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Mayor Ford overspent campaign finances by $40.1K: audit

Toronto Mayor Rob Ford during a city council meeting, Jan. 15, 2013. CITYNEWS

A forensic audit of Mayor Rob Ford’s 2010 campaign finances shows he broke the Municipal Elections Act.

The audit said the mayor exceeded the authorized spending limit of $1.3 million by $40,168, or about three per cent, meaning he contravened Subsection 76(4) of the act.

It also found that Ford violated sections of the act when he incurred $5,805.09 in campaign expenses for signs, T-shirts and a chartered bus prior to filing his nomination papers, failed to pay the entire amount of $71,167.40 for the mayor’s victory party and that the Ford campaign borrowed money from the family business, which didn’t meet the definition of a bank or lending institution.

Click here to read the audit report prepared by Froese Forensic Partners Ltd. for the City of Toronto.

The report will be discussed at a compliance audit committee meeting on Feb. 25. Its three-person panel will now analyze the violations and may bring in a special prosecutor.

If the case is brought to a prosecutor, non-criminal charges would be laid, and a conviction could result in penalties ranging from fines to Ford’s ouster from office. But no Ontario politician has been seriously punished for violating the act.

The mayor, who was expected to speak after 5 p.m., wasn’t available for comment.

The audit was based on allegations by two Toronto residents, Adam Chaleff-Freudenthaler and Max Reed, that Ford’s 2010 campaign exceeded the $1.3-million limit and that he broke the law by borrowing about $77,722 in campaign expenses from his family’s company, Doug Ford Holdings Inc.

In May 2011, the city’s compliance audit committee ordered the forensic review. Ford launched an appeal, but abandoned the effort last spring.

In a statement released by their lawyer, Chaleff-Freudenthaler and Reed said on Friday, “Based on the extraordinary number and severity of the apparent contraventions of election law by Rob Ford, the applicants will be requesting the Compliance Audit Committee proceed with prosecution in a timely manner.”

Earlier on Friday, the mayor’s brother Coun. Doug Ford and Coun. Adam Vaughan, who represent opposite ends of the political spectrum at Toronto City Hall, traded barbs over the audit.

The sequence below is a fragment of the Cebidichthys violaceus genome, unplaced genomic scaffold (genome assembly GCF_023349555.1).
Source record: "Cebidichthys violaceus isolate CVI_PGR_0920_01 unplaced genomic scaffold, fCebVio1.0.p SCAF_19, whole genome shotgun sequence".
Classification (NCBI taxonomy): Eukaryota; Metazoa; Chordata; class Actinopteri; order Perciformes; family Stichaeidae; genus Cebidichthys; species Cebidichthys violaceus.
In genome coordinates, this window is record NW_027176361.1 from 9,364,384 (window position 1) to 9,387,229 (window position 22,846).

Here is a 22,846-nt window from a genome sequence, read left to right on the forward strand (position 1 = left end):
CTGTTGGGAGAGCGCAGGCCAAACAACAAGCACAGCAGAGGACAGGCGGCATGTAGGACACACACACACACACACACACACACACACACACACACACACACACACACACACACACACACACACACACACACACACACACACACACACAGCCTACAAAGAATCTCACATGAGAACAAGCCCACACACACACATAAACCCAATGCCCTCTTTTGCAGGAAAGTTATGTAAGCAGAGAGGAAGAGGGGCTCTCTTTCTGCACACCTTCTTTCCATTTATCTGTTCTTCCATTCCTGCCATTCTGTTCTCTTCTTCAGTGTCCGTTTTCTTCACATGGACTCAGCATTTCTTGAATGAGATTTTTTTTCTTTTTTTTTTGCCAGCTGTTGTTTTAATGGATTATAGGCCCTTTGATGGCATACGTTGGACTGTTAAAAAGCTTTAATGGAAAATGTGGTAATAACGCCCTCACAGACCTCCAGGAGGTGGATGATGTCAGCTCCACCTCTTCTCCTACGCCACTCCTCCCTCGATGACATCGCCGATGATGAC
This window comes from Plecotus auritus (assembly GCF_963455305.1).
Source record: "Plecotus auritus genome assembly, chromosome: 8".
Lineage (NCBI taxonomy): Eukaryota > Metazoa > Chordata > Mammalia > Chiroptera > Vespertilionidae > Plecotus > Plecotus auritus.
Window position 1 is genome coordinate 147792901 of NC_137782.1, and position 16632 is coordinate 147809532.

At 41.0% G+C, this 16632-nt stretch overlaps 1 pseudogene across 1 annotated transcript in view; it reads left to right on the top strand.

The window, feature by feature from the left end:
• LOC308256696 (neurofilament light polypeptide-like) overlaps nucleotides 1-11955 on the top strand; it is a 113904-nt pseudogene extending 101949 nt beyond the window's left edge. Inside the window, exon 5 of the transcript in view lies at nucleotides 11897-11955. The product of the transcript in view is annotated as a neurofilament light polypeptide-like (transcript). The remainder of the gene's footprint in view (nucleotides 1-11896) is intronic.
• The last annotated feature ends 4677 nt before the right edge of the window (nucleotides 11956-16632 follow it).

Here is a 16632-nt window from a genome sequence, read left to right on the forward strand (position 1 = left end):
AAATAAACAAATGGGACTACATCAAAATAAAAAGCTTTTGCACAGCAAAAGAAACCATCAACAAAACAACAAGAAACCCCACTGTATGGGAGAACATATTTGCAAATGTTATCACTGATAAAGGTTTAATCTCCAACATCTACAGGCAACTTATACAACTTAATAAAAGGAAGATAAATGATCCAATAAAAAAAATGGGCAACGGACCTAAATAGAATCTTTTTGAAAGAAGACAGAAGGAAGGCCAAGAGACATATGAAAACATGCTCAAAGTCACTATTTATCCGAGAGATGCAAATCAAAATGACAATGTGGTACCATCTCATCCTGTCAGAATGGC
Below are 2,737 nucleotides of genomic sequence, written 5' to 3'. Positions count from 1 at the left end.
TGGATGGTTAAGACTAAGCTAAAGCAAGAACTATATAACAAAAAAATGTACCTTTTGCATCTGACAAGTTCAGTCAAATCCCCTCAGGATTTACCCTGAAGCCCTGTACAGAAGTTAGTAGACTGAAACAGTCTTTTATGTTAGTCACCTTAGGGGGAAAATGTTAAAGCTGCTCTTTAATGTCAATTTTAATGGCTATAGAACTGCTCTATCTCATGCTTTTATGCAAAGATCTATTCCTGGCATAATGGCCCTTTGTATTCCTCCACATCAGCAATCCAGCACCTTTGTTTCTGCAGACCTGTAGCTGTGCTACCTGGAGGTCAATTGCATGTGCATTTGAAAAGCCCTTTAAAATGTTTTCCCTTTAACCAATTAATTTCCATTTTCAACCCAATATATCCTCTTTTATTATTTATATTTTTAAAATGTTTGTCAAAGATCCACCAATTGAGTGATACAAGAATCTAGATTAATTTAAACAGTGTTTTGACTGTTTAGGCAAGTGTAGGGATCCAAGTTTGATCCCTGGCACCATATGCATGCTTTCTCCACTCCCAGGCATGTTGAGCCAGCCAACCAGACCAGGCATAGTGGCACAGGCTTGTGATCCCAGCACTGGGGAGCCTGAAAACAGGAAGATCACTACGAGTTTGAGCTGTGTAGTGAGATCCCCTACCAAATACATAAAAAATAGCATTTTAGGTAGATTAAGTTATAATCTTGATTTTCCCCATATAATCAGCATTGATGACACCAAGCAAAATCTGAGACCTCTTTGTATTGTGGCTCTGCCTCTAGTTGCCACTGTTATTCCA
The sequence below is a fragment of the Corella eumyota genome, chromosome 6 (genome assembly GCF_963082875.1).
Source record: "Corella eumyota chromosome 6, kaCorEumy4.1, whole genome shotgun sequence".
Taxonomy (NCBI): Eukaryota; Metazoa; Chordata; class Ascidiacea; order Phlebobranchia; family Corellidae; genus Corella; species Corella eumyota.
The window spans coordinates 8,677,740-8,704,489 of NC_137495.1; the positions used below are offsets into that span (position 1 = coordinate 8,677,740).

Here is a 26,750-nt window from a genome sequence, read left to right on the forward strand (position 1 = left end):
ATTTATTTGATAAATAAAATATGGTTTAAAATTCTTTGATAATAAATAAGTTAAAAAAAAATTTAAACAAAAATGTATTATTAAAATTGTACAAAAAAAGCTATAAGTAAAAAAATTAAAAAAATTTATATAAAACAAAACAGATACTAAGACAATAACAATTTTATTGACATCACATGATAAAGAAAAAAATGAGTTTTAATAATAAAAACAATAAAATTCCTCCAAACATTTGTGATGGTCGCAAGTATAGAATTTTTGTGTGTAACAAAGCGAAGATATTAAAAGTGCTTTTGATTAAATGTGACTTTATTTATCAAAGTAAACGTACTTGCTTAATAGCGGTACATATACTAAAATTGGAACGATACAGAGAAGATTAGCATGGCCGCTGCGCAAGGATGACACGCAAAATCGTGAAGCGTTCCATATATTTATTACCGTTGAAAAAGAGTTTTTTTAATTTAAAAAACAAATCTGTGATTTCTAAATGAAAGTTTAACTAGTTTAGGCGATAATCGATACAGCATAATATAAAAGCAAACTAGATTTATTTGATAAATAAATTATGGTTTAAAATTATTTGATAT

During a brief media scrum Ford asked why no left-leaning members of council are facing the same scrutiny as his mayor brother.

“I’d like to do a forensic audit on his campaign,” he said of Vaughan.

“If you’ve got allegations, bring ‘em on,” Vaughan responded.

Ford criticized Vaughan for “making deals with developers for Section 37 for a million dollars.” Vaughan clarified the process is “totally legal.”

Section 37 is part of the municipal planning act. It allows the city to let developers build beyond limits set out in the zoning bylaw in return for community benefits.

Deputy Mayor Doug Holyday said this latest challenge against the mayor is coming from “politically-motivated places.”

“It does seem like they’re piling up on the mayor. He’s won two of his cases, let’s hope he wins his third,” Holyday said.

“These people are politically motivated and think that they can get away with anything and if they can’t beat the mayor at the ballot box, they’ll beat him in the court.”

Last week, the mayor won a major court battle when an Ontario Divisional Court panel granted his appeal of a lower court that ordered him out of office. Ontario Superior Court Justice Charles Hackland ruled on Nov. 26 that Ford broke the provincial Municipal Conflict of Interest Act when he participated in a council vote on whether he should have to repay donations he accepted for his football charity from city lobbyists. He used city resources to solicit donations.

The panel overruled Hackland’s decision.

Ford also came out on top in a $6-million defamation suit launched against him by local restaurateur George Foulidis. The case was dropped on Dec. 27.

With files from The Canadian Press